UK scientists and industrialists involved in the NASA, ESA, ASI Cassini-Huygens space mission are eagerly awaiting the data to be received when the spacecraft makes its closest fly-by of Saturn’s largest moon, Titan, on 26th October.
At the time of the closest approach, which is scheduled to be at 5.44 pm BST (9.44 am PDT), the spacecraft will travel a mere 1200km (745 miles) above the surface of the moon at a speed of 6.1 km per second. Confirmation that the flyby has been successful and that all the data have been received will not take place until 2.30 a.m BST, 27th Oct (6.30 pm PDT 26thOct).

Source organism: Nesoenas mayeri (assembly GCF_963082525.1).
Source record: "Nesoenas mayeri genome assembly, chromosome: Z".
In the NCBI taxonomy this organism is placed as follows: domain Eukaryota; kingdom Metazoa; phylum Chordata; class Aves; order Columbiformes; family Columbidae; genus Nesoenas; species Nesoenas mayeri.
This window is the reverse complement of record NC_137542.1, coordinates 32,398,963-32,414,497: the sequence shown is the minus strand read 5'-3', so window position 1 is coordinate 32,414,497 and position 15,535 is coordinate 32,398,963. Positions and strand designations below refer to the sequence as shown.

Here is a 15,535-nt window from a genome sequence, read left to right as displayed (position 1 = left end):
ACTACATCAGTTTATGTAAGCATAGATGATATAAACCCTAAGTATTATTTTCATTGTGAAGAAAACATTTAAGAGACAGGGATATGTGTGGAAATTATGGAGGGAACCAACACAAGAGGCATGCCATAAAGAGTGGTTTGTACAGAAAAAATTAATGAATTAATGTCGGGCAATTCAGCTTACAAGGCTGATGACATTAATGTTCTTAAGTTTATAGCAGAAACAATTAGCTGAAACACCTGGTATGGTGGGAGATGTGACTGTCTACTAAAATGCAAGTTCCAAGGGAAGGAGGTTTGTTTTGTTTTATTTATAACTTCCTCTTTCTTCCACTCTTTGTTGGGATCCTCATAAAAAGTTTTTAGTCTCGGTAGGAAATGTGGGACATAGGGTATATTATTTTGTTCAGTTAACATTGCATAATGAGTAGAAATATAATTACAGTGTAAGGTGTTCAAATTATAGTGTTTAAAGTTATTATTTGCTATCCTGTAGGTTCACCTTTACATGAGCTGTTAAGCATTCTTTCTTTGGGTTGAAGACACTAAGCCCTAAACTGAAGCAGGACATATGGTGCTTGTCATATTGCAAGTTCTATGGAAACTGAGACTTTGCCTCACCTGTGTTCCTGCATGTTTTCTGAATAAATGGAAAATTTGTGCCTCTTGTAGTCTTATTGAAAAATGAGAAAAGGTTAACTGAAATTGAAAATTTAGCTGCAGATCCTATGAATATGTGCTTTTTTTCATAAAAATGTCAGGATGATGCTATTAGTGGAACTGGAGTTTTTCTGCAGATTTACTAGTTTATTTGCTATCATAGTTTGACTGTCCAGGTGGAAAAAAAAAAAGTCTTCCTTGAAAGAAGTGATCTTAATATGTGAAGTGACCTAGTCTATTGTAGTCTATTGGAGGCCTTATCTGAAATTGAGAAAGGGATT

This close flyby will be looking at all aspects of Titan, which although it is the second largest moon in the solar system, after Jupiter’s Ganymede, we know relatively little about. The instruments on board Cassini will be looking at the moon’s interior structure, surface characteristics, atmospheric properties and interactions with Saturn’s magnetosphere.
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